Sometimes things gotta work out right.
I don't really write a lot of good news in here; in fact, I don't write a lot of news at all. My cousin Phyllis wrote that she's been following my life through this blog, which made me think what an odd view of my life you'd get that way. I mean, I'm really not writing a newsletter. I didn't talk about my quitting my old job right after New Years last year though I did document my leisure time fairly well til I was forced back into the work place this summer; I didn't really talk about any of those jobs at all, since one of the main things I look for in a job these days is something I can forget about the minute I leave the office (although I like to be good at it while I'm there). I didn't talk really talk about the car wreck I had Oct. 9, although I really wanted to post a pic of the totalled car (I was too stressed in the search for another one that I forgot to take a picture). So you'd think that my life consisted of disjointed events and strong opinions. But I do feel compelled to let the other shoe drop on the Nashville Zen Center.
After all, you really had no autobiographical info in this blog at all until "The Empty Well" back in March, in which I chronicled what I perceived the sad state of aforesaid NZC and my frustration with it. You then followed my exploration trip to Atlanta, my discovery of the Atlanta Soto Zen Center, and my subsequent initiation into Soto Zen. So it really would be incomplete if I let 2006 end without reporting the culmination of all these events to date, in the visit of ASZC Abbot Michael Elliston and his senior student Gareth Young to the NZC.
Sometimes events just seem to be slapping at me randomly, like big bloody insects in the wind when I'm driving a motorcycle through the mountains at night. And then sometimes I reach a peaceful place where they all seem to form a coherent pattern like a movie or someone else's biography. I've been in the latter place the last few days, from which it seems as if my first bungled attempt to orchestrate a Zen event -- and yes, I now admit it was my lack of knowledge and preparation, and my insecurity and consequent unwillingness to take charge and responsibility of that NZC spring retreat that probably led to its objective failure (though I certainly got a lot out of it) -- was a necessary prequel and training for what was pretty much an unqualified success.
Succinctly, the teachers came, thirteen of us at the table (!) had dinner, then we had a very good sit, meet and talk the next morning. Nothing newsworthy here, except that the desire I've had to bring the authentic Soto spirit to Nashville finally paid off. The ASZC leaders were excited about Nashville, and quite a few of the NZC members, whose (in Ellistons's words) maturity of practice and diversity I've finally come to appreciate are desirous of further interaction with Atlanta. I'm planning another trip down in February, and Atlanta wants to come back here, too. Except for some group money I wasted in advertising, it couldn't have gone better.
See, there's nothing gritty for this blog when things go well. One more thing: I really haven't mentioned any of the Zen stuff in here recently, in fact since October. If you're wondering why, it's because I'm finding it harder to write about. More and more, it seems everything I read or hear about Zen, expressed in language is, well, not necessarily wrong, but not quite right. I sit every week after our NZC sits and listen to someone read from a Zen book, usually gritting my teeth (I hope not literally); the readings from Sunryu Suzuki or Thich Nat Hanh (especially) or whoever just seem -- off. I'm currently reading the copy of The Kyosaku, Vol. I of the Teaching Archives of Soyu Matsuoka Roshi, the teacher of Zenkai Taiun Michael Elliston which was inadvertently left at the Barn after the sit Saturday. It's a very good book, for a Zen book, and I'm putting off sending it home til after Christmas so I can read a bit of it until I can order my own copy through the ASZC website. I'm certainly enjoying it more than most Zen books. But it just seems more and more to me that writing about Zen, or teaching about it with words is like writing with a Sharpy on the side of an aluminum coffee pot; most of the words don't stick and what's left is blurry and vaguely wrong.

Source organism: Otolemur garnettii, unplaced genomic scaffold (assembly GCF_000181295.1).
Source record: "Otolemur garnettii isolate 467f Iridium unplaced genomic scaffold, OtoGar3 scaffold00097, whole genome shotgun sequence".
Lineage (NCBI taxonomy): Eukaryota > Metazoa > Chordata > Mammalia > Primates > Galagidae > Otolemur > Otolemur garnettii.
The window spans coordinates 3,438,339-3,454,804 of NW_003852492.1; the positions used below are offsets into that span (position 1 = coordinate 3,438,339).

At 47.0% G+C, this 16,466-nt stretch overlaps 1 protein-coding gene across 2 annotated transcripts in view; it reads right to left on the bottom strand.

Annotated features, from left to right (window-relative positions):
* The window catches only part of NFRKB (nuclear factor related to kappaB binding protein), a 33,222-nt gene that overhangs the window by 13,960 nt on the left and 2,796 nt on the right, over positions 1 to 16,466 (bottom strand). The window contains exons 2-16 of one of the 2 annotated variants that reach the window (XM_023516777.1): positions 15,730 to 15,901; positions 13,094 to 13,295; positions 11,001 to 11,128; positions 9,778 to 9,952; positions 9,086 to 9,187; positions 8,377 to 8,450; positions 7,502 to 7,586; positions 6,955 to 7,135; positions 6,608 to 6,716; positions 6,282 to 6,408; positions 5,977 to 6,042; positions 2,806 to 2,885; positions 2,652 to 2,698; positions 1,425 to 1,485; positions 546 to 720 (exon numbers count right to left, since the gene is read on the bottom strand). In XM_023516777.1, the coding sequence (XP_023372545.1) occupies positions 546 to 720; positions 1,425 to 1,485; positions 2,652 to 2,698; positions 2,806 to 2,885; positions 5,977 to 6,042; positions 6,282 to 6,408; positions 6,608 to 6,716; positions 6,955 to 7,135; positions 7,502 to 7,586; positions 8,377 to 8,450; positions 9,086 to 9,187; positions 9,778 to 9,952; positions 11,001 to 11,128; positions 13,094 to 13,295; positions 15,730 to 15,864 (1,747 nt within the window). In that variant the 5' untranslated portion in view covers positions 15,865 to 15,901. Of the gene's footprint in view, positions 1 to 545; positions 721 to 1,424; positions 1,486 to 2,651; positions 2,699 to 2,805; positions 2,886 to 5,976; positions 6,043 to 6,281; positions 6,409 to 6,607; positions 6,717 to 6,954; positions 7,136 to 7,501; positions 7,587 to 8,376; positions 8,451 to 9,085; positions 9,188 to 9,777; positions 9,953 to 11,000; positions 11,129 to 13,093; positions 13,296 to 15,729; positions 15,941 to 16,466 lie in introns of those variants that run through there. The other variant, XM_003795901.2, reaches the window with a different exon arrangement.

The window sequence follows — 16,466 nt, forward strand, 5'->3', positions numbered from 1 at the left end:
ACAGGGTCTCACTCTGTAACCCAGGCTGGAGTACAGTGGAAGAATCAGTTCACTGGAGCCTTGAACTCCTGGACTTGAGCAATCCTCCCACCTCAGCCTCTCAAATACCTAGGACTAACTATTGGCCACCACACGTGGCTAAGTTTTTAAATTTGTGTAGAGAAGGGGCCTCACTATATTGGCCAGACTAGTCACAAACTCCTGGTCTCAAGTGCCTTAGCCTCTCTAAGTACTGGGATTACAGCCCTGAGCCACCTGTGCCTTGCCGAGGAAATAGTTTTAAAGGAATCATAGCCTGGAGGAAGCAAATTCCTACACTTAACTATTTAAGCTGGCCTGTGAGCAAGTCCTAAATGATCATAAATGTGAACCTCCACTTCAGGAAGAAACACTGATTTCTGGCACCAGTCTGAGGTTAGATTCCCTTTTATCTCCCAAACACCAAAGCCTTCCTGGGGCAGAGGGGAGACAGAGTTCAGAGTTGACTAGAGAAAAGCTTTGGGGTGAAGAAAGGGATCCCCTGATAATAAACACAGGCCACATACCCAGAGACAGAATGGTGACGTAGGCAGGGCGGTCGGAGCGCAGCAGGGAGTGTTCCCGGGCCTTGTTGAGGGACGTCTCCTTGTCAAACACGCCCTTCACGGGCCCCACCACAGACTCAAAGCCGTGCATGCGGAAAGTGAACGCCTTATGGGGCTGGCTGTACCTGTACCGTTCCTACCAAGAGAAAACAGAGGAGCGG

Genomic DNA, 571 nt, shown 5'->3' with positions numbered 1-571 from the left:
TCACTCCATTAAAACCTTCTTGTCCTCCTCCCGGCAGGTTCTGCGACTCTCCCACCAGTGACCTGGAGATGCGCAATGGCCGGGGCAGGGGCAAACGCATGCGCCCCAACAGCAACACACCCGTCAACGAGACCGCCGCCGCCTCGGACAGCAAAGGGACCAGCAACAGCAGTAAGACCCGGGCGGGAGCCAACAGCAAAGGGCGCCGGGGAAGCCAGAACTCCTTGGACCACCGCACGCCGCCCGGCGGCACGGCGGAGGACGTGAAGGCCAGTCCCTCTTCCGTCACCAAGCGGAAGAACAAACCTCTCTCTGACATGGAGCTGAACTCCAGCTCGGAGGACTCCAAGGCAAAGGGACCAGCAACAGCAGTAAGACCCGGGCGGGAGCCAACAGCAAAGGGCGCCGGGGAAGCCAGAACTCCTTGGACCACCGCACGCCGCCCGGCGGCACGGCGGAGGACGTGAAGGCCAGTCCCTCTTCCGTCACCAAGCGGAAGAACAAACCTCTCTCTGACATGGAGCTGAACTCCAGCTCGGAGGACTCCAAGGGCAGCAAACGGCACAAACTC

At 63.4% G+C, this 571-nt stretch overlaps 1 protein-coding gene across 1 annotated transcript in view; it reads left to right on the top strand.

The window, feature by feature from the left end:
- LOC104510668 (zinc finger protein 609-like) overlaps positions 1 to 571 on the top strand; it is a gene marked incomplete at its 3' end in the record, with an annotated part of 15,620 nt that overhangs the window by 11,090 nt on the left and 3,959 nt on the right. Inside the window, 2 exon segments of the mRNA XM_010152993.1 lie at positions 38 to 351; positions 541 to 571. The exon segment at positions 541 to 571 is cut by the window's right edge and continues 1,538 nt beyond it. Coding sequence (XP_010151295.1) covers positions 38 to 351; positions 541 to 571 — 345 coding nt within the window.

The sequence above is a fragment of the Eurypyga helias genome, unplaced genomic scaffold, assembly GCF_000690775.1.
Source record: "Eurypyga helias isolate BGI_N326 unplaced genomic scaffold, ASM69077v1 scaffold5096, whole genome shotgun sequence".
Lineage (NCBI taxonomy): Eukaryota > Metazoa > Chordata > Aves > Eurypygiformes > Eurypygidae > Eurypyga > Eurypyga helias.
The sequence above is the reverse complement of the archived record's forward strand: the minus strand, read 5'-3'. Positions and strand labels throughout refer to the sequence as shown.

Hojo (Abbot) Elliston again pointed out Saturday that what people perceive as paradoxes in talk about Zen are only apparent paradoxes; in my own words, they point out the limits of the language, not a problem with Zen. Even here, I'm starting to smell that magic marker so I'll stop. To me the only reason of reading about Zen and talking about Zen is encouraging people to do Zazen; it seems to me from my limited development and understanding that everything comes from there. So the best Zen book is the one that gets you to do Zazen. The one that did it for me was Brad Warner's Hardcore Zen, which cut through all the academia and showed me that someone who thought a lot like me (though also very differently) could benefit from the practice, stripped of all its artifice. I just finished rereading that, and if you're of my generation or younger, and tired of the academic approach to phiosophy or the religious approach to "spirituality", it's still the best.
I feel the same way about Zen ritual; it's just a mostly enjoyable, aesthetically appealing framework for Zazen. I enjoy it. So whatever works, works.
Anyway, enough prattling on about things I've just admitted are not suitable objects of prattle. The Nashville Zen Center is doing just fine at the moment, thank you, and so am I.